Good question. Because of physical limitations, mass-imaging must go from A-Z. That is, an entire collection must be imaged in one go, without regard to prioritisation within the collection.

The transcribing, however, can and probably should be selective and demand-driven.  This can be achieved if during the imaging phase data of some important fields like taxonomic group and major geographical area are entered.  This can be done semiautomatically, and it facilitates discovery of the right samples for demand-driven transcribing later.

The stakeholders define what will be prioritised.  For instance, when taxonomic treatment of a group begins, that research group may want to transcribe data from the relevant images. Etc.
Submitted by Jiri Frank on

How will be those data stored and also accessed? Do you plan to build something as for example EOL with CC licenses?

There will be needed also some new effective digitization methodology development according different collections types - herbaria, fossils, big animals, micro, alcohol specimens etc. (of course Digitarium have experience in this field).

Negotiation with collections institutions will be needed as well as some agreement or consensus maybe even before the proposal submission.

Anyway it is great idea, which will follow already running national level digitization projects and EU projects as for example OpenUp!

Those are just few quick ideas.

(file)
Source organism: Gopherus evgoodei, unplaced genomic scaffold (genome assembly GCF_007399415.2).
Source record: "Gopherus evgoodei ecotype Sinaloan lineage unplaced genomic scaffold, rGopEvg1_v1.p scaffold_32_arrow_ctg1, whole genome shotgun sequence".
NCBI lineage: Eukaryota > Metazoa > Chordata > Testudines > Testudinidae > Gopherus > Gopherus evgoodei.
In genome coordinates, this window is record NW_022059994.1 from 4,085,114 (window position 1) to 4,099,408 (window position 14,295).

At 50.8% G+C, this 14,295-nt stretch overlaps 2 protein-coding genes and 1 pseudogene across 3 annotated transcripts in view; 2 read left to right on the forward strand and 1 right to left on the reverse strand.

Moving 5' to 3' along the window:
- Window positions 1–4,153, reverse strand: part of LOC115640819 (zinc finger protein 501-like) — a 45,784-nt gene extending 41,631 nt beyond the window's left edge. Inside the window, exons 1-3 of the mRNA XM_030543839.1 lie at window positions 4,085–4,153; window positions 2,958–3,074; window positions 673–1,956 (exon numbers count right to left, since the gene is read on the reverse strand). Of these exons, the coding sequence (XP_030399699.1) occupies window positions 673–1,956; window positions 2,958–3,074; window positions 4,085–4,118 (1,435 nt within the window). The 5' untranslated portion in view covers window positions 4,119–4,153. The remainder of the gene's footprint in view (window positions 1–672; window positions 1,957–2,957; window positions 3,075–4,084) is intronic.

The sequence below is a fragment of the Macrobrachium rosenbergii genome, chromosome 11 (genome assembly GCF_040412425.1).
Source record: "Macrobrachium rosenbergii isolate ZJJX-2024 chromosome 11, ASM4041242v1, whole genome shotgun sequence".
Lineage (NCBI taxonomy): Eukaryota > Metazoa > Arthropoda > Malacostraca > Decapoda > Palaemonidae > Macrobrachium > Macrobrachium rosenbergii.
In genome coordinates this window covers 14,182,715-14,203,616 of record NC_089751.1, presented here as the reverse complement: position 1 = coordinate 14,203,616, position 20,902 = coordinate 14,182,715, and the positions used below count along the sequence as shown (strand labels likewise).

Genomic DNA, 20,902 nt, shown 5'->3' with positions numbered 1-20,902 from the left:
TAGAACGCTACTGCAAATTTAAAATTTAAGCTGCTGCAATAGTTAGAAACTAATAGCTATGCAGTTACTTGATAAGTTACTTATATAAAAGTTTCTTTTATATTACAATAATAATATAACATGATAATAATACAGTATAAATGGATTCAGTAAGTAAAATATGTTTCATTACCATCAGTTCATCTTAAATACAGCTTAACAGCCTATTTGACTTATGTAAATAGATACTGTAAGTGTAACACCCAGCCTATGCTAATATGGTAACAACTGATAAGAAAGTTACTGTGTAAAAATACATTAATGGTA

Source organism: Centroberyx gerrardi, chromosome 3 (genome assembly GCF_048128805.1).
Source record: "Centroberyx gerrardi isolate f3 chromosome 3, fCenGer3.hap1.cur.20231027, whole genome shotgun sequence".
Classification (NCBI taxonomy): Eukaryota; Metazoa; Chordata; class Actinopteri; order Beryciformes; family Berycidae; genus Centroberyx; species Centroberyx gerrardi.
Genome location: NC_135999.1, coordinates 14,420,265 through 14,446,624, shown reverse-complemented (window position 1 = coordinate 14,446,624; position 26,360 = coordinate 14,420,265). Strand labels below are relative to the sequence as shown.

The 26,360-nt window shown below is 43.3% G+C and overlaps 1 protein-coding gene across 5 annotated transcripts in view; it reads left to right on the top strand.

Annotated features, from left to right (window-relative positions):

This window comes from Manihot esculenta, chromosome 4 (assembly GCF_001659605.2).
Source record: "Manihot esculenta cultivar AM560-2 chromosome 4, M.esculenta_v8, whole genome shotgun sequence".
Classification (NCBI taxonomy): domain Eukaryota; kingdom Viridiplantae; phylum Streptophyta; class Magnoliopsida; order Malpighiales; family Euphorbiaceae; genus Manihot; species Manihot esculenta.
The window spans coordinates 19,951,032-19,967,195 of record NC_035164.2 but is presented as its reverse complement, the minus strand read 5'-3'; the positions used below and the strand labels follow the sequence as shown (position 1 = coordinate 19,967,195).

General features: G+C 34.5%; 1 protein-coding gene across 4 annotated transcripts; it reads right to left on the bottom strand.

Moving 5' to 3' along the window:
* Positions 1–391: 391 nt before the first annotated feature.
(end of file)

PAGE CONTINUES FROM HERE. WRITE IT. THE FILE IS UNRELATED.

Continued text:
Submitted by saarenmaa on

"How will be those data stored and also accessed?"   It think we need to try something new here and place all the data one big pool, using the high-performance computing infrastructure in Europe.  We need to ensure that the images are immediately accessible and discoverable for annotations and demand-driven transcribing.  This can be somewhat  like a VRE - virtual research environment.
Submitted by Triebel on

Dear Hannu,

the envisaged project fits well with our interest in digitalisation of our zoological, mycological, botanical and paleontological collections (around 30 Mill objects). Therefore, the Staatliche Naturwissenschaftliche Sammlungen Bayerns are interested to be a partner. We certainly support the efforts to create a distributed IT infrastructure for the storage of image data.



The Discovery Collections( based at the National Oceanography Centre (and in part at the Natural History Museum in London) would like to be considered a partner of this initiative.  We already have a large database of midwater organisms held within OBIS but would like to add the Benthic collections to this.  This will require a coordinated effort such as this for funding.  It will be important to include some of the smaller/specialised collections that t have little access to infrastructure/support/training for such digitisation efforts.

Submitted by saarenmaa on

We have now identified a suitable call and proposal writing is underway.  The first draft will be distributed by Digitarium in late April 2014.

The call that is being aimed at is for designing infrastructure and consulting the needs of the community for its features and feasibility. The project will be smaller than indicated here. Construction phase with bigger budgets may come later.

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Scratchpads developed and conceived by (alphabetical): Ed Baker, Katherine Bouton Alice Heaton Dimitris Koureas, Laurence Livermore, Dave Roberts, Simon Rycroft, Ben Scott, Vince Smith